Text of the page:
In this part, you will finally learn, how AI can make your life easier. Depending on how you wish to use BLIP for image captioning, you will find the explanation in the following sections:

Just gimme the caption

To get a good caption out of this AI you won’t have to program anything yourself. Thanks to the Hugging Face spaces, you can simply use it by dragging and dropping an image into a rectangle on a website! How convenient is that?! For captions in English you can simply use the original BLIP space by Salesforce:  https://huggingface.co/spaces/Salesforce/BLIP  You will have to select “Image Captioning” (Sorry, to be Captain Obvious) and leave the question field blank. (If you want to know what that is for, check out this article and scroll to “Visual Question Answering”.) Then you can choose between “Beam Search” and “Nucleus Sampling”. The difference between the two is that beam search is deterministic, meaning it will always give you the same output for the same input. While nucleus sampling is stochastic, so it uses a probability which means you will get different outputs for the same input (try it by hitting the send button again after you already got a caption). Once you hit send the AI needs a few seconds up to a minute to compute a good caption and translate it. If the process takes longer than a minute, a second counter can be found in the top right corner, there might be problems with the website.

For generating captions in another language, such as German, French, Spanish, Ukrainian, Swedish, Arabic, Italian, Hindi or Chinese, you can do the same but use this BLIP space that I created instead: https://huggingface.co/spaces/sophiaaez/BLIPsinki If the language that you need is not on there yet, feel free to reach out so that I can add it.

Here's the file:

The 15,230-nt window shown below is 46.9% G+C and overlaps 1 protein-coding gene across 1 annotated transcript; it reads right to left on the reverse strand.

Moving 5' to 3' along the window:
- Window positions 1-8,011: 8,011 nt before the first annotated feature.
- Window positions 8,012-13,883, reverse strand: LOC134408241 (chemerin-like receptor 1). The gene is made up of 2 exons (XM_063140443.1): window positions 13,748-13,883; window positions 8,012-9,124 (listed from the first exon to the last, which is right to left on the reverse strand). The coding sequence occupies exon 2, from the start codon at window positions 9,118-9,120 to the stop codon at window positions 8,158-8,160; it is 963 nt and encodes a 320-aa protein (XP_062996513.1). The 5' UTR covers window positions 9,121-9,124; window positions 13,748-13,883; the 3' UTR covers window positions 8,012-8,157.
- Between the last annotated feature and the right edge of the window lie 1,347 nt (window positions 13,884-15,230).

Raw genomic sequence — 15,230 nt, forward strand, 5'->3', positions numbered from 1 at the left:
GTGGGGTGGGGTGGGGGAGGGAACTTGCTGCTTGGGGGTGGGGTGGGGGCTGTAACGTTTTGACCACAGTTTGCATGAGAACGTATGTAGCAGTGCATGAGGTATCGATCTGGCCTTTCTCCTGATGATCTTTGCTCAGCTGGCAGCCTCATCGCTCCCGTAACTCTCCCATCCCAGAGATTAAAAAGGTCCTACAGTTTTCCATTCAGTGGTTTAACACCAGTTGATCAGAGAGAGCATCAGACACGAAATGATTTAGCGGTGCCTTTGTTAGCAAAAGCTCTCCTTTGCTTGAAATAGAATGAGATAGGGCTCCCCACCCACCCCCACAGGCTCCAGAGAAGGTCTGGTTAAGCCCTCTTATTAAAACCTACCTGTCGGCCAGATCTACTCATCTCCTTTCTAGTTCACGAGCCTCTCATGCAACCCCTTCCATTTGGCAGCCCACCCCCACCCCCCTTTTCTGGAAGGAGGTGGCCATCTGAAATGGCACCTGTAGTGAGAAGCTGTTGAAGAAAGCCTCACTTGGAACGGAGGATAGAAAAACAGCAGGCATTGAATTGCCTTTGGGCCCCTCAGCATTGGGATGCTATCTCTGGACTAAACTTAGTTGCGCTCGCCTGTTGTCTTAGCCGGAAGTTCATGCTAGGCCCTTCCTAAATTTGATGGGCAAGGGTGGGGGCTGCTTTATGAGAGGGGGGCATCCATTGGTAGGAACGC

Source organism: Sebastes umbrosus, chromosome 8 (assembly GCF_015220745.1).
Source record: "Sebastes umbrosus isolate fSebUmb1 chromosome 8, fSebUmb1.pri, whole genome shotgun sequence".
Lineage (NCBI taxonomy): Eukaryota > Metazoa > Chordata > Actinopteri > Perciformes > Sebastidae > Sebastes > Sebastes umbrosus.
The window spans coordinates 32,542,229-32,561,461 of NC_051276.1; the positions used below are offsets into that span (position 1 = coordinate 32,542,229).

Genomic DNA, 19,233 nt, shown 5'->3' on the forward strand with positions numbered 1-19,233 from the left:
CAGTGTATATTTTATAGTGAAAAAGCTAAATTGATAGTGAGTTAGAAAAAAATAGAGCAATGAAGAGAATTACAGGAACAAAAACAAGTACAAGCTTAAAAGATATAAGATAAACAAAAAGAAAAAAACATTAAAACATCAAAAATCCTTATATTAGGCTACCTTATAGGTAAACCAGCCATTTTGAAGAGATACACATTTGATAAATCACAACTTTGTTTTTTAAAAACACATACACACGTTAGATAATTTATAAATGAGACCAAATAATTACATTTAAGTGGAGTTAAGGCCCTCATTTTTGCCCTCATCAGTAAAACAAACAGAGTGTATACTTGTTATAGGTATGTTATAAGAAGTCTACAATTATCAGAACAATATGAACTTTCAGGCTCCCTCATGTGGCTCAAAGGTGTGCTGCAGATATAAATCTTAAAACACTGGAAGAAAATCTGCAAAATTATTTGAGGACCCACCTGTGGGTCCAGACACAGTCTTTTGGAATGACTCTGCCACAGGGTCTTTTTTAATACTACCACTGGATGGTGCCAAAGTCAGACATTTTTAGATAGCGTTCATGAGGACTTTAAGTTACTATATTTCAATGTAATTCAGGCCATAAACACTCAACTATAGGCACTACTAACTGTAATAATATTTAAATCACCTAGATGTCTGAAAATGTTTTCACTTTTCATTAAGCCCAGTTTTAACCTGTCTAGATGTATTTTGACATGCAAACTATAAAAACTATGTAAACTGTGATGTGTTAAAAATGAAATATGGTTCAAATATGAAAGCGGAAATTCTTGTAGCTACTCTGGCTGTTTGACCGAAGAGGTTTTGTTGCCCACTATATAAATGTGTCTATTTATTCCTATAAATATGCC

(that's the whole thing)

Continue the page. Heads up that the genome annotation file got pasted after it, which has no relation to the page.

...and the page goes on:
Side note: if you change the language or settings after hitting send, nothing changes. In this case, you will have to press send again.

I want to integrate and customise

Integration of BLIP into your own software can be easily achieved via an HTTP request. BLIP is available in a hugging face space, which has an automatically generated API provided by Gradio. For python accessing this looks as follows:

1. Don’t forget to install and import the necessary libraries.

import requests
import gradio

2. Load the image from the file straight into a base64 string with the help of Gradio.

b64_string = gradio.processing_utils.encode_url_or_file_to_base64(image_path)

3. Choose a strategy, meaning choose between beam search (deterministic) and nucleus sampling (stochastic):

strategy = 'Beam search' #or 'Nucleus sampling'

4. Make the request:

response = requests.post(url='https://hf.space/embed/Salesforce/BLIP/+/api/predict/', json={"data": [ b64_string,"Image Captioning","None",str(strategy)]})

5. Unpack the response:

jres = response.json()
caption = jres["data"][0]

7. If you then want your caption translated, I trust you to figure out how to use the hugging face transformers with ready-to-use trained models. More information on that can be found here: https://huggingface.co/tasks/translation

If you wish to make changes to the parameters for beam search or nucleus sampling or generally play around some more, you will have to clone the GitHub repository: https://github.com/salesforce/BLIP 


Stage-Image by Cole Keister
Teaser-Image by Annie Spratt